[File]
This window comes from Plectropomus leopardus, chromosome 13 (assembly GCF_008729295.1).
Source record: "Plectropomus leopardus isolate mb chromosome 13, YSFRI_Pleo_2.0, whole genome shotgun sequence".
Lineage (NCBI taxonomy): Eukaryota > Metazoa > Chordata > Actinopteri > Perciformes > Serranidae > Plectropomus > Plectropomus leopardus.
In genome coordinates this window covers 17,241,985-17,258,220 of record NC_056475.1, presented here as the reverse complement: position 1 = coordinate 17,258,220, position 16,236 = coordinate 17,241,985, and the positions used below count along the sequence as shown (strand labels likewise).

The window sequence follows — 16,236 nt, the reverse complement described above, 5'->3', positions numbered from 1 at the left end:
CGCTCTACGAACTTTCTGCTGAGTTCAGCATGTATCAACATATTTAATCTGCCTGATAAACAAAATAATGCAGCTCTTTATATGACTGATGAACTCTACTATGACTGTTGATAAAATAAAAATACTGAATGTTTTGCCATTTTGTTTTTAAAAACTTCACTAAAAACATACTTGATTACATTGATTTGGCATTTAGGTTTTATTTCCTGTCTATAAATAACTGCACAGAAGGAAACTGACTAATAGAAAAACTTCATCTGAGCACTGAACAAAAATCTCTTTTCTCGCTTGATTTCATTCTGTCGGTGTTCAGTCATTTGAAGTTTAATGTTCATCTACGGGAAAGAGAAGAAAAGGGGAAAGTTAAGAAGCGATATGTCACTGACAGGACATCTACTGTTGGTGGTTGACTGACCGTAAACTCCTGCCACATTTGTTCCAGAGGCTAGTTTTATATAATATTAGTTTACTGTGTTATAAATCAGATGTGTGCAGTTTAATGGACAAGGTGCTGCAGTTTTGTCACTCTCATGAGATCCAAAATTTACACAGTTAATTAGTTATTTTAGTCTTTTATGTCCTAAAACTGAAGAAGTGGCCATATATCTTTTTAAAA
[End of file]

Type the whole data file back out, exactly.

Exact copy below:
This window comes from Plectropomus leopardus, chromosome 13 (assembly GCF_008729295.1).
Source record: "Plectropomus leopardus isolate mb chromosome 13, YSFRI_Pleo_2.0, whole genome shotgun sequence".
Lineage (NCBI taxonomy): Eukaryota > Metazoa > Chordata > Actinopteri > Perciformes > Serranidae > Plectropomus > Plectropomus leopardus.
In genome coordinates this window covers 17,241,985-17,258,220 of record NC_056475.1, presented here as the reverse complement: position 1 = coordinate 17,258,220, position 16,236 = coordinate 17,241,985, and the positions used below count along the sequence as shown (strand labels likewise).

The window sequence follows — 16,236 nt, the reverse complement described above, 5'->3', positions numbered from 1 at the left end:
CGCTCTACGAACTTTCTGCTGAGTTCAGCATGTATCAACATATTTAATCTGCCTGATAAACAAAATAATGCAGCTCTTTATATGACTGATGAACTCTACTATGACTGTTGATAAAATAAAAATACTGAATGTTTTGCCATTTTGTTTTTAAAAACTTCACTAAAAACATACTTGATTACATTGATTTGGCATTTAGGTTTTATTTCCTGTCTATAAATAACTGCACAGAAGGAAACTGACTAATAGAAAAACTTCATCTGAGCACTGAACAAAAATCTCTTTTCTCGCTTGATTTCATTCTGTCGGTGTTCAGTCATTTGAAGTTTAATGTTCATCTACGGGAAAGAGAAGAAAAGGGGAAAGTTAAGAAGCGATATGTCACTGACAGGACATCTACTGTTGGTGGTTGACTGACCGTAAACTCCTGCCACATTTGTTCCAGAGGCTAGTTTTATATAATATTAGTTTACTGTGTTATAAATCAGATGTGTGCAGTTTAATGGACAAGGTGCTGCAGTTTTGTCACTCTCATGAGATCCAAAATTTACACAGTTAATTAGTTATTTTAGTCTTTTATGTCCTAAAACTGAAGAAGTGGCCATATATCTTTTTAAAA